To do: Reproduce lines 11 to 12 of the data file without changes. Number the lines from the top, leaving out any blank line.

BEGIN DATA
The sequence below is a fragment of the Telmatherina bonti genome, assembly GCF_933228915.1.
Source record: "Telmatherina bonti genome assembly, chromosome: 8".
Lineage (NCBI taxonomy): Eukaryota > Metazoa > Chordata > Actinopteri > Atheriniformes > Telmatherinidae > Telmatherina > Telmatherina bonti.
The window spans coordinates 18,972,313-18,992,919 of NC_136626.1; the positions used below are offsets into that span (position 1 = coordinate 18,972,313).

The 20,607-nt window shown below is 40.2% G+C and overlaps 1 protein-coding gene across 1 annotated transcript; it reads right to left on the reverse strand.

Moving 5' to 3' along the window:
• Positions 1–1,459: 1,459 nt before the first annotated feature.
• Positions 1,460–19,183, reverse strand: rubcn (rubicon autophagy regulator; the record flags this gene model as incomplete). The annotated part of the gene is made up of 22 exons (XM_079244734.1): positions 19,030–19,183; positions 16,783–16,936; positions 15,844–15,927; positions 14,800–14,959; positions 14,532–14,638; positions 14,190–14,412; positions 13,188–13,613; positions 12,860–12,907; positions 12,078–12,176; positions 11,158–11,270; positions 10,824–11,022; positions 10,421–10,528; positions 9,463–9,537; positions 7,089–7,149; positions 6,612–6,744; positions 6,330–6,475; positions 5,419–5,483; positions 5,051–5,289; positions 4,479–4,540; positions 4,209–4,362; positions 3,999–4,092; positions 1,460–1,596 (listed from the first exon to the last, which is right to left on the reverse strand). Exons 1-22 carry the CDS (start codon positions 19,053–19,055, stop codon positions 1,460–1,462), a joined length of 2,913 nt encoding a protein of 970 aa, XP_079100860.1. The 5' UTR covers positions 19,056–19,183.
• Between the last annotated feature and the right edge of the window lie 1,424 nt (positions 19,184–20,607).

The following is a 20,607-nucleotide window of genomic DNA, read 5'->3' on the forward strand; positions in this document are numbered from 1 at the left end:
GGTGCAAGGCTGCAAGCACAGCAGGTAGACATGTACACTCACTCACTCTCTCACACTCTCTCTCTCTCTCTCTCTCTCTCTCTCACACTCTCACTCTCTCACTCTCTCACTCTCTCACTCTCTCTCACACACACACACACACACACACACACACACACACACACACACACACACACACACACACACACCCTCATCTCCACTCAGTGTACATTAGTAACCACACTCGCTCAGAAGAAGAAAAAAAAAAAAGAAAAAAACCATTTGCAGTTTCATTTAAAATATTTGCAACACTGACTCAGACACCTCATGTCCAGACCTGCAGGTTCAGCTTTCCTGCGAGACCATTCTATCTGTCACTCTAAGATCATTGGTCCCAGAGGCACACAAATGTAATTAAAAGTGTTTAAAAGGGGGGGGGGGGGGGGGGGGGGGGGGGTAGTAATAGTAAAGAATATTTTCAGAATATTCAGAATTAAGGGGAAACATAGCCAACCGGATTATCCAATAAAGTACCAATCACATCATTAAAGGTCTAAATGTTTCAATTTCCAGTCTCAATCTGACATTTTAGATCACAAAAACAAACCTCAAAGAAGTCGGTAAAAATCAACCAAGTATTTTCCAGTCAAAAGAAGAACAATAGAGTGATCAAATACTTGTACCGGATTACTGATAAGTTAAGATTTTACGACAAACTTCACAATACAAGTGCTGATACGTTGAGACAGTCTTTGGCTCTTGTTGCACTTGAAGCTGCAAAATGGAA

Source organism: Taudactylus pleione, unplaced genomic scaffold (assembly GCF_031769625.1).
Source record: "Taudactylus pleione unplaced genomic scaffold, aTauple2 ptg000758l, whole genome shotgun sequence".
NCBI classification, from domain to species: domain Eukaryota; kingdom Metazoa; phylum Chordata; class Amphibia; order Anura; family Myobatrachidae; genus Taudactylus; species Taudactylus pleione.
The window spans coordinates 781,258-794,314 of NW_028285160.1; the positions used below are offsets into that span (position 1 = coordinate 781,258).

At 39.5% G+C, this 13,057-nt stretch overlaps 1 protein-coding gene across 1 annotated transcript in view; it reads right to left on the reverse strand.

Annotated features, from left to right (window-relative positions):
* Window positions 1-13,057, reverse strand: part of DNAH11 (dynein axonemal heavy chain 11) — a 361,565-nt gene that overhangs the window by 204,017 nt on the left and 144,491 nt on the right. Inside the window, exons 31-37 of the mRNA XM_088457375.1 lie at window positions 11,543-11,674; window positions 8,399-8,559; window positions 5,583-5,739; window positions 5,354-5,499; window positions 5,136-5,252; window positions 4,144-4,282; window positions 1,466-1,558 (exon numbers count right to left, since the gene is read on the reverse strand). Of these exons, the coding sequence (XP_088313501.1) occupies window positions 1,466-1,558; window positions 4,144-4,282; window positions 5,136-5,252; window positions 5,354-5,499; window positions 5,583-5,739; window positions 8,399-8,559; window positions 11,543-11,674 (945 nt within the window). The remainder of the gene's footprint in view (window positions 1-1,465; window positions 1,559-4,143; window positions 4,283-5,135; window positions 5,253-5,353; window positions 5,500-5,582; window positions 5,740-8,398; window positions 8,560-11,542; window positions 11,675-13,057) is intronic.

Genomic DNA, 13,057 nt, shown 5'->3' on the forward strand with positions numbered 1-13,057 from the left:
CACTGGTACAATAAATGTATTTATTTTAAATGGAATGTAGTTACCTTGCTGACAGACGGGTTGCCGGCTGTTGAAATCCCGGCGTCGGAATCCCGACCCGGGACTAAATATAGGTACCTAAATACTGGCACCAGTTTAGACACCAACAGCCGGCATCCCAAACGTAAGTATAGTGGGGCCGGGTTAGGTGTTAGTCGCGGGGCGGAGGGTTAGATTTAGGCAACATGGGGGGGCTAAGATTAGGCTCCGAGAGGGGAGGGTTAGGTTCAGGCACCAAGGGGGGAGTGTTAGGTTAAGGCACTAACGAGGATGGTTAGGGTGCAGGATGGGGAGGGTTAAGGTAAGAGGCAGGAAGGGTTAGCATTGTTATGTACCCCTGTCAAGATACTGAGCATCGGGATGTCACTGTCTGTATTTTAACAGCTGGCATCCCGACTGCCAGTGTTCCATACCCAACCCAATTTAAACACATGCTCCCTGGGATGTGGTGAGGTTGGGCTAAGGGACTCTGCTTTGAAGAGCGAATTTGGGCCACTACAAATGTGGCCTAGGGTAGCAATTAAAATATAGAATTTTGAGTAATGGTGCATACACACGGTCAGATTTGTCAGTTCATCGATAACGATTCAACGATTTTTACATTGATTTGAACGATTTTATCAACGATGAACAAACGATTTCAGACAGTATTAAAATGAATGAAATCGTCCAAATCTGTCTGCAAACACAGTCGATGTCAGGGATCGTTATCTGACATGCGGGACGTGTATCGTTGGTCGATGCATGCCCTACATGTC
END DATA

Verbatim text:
GGTGCAAGGCTGCAAGCACAGCAGGTAGACATGTACACTCACTCACTCTCTCACACTCTCTCTCTCTCTCTCTCTCTCTCTCTCACACTCTCACTCTCTCACTCTCTCACTCTCTCACTCTCTCTCACACACACACACACACACACACACACACACACACACACACACACACACACACACACACACACCCTCATCTCCACTCAGTGTACATTAGTAACCACACTCGCTCAGAAGAAGAAAAAAAAAAAAGAAAAAAACCATTTGCAGTTTCATTTAAAATATTTGCAACACTGACTCAGACACCTCATGTCCAGACCTGCAGGTTCAGCTTTCCTGCGAGACCATTCTATCTGTCACTCTAAGATCATTGGTCCCAGAGGCACACAAATGTAATTAAAAGTGTTTAAAAGGGGGGGGGGGGGGGGGGGGGGGGGGGTAGTAATAGTAAAGAATATTTTCAGAATATTCAGAATTAAGGGGAAACATAGCCAACCGGATTATCCAATAAAGTACCAATCACATCATTAAAGGTCTAAATGTTTCAATTTCCAGTCTCAATCTGACATTTTAGATCACAAAAACAAACCTCAAAGAAGTCGGTAAAAATCAACCAAGTATTTTCCAGTCAAAAGAAGAACAATAGAGTGATCAAATACTTGTACCGGATTACTGATAAGTTAAGATTTTACGACAAACTTCACAATACAAGTGCTGATACGTTGAGACAGTCTTTGGCTCTTGTTGCACTTGAAGCTGCAAAATGGAA

Source organism: Taudactylus pleione, unplaced genomic scaffold (assembly GCF_031769625.1).